Deborah Levy is a writer of dreamy precise prose that stirs within the reader a certain atmosphere of contemplation and sunshine (her stories are often set abroad) that stays long after the novel ends. I felt the same, strange, out of reality atmosphere when I read her previous novel Swimming Home and I felt it again reading Hot Milk...

Phew! That was a long title and the first story in this remarkable debut collection by Jessie Greengrass. The title story is one of the strongest and details a sailor’s repeated visits to a remote Arctic island, trapping and killing the Great Auk, a type of penguin that was hunted to extinction in the mid-nineteenth century. Like many of the storie...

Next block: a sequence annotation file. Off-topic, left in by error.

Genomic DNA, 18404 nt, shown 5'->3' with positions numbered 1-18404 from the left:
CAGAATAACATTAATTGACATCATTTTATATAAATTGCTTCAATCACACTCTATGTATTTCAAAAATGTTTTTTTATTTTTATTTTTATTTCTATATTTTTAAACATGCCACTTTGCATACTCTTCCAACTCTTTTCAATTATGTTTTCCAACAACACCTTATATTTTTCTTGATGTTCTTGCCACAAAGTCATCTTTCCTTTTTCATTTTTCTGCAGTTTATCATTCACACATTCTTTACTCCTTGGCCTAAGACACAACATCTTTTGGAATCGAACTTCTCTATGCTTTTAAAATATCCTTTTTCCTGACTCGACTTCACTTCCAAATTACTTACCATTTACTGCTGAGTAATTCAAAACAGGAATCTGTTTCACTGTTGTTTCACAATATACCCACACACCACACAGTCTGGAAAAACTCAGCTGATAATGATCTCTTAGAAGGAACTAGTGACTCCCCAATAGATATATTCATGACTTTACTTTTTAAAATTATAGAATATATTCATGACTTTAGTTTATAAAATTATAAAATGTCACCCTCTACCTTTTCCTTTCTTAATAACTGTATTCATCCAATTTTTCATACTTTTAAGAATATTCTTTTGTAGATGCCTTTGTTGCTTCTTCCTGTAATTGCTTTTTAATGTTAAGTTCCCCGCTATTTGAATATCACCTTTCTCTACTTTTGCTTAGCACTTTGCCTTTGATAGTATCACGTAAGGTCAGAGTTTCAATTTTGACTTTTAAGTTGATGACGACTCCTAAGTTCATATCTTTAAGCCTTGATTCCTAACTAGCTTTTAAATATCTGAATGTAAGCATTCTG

K J Orr’s short story credentials are impressive, she’s been published in many literary magazines I admire and won the BBC Short Story Prize in 2016. This is her first collection of short stories but I doubt it will be her last.

She is a writer of skill and confidence, deftly handling her subjects with lightness and precision: they vary from Russian...

To me Lydia Davis is a writer of contradictions: her deceptively minimalist short stories (some are a page long, some are just two lines long) contain both complex explorations of language and flippant funny observations. Read Lydia Davis in the wrong mood and you will be left asking what the big fuss is about, stories like Cows can seem almost dul...

This is in many ways the kind of book I would never read: I don’t like books about war. But it also has something which appeals to me greatly: the perspective of a young woman making her way in the world, in love and life. She happens to be doing so during the Führer’s visit to Frankfurt in 1936. Swap out the war for alcoholism and Frankfurt for Pa...

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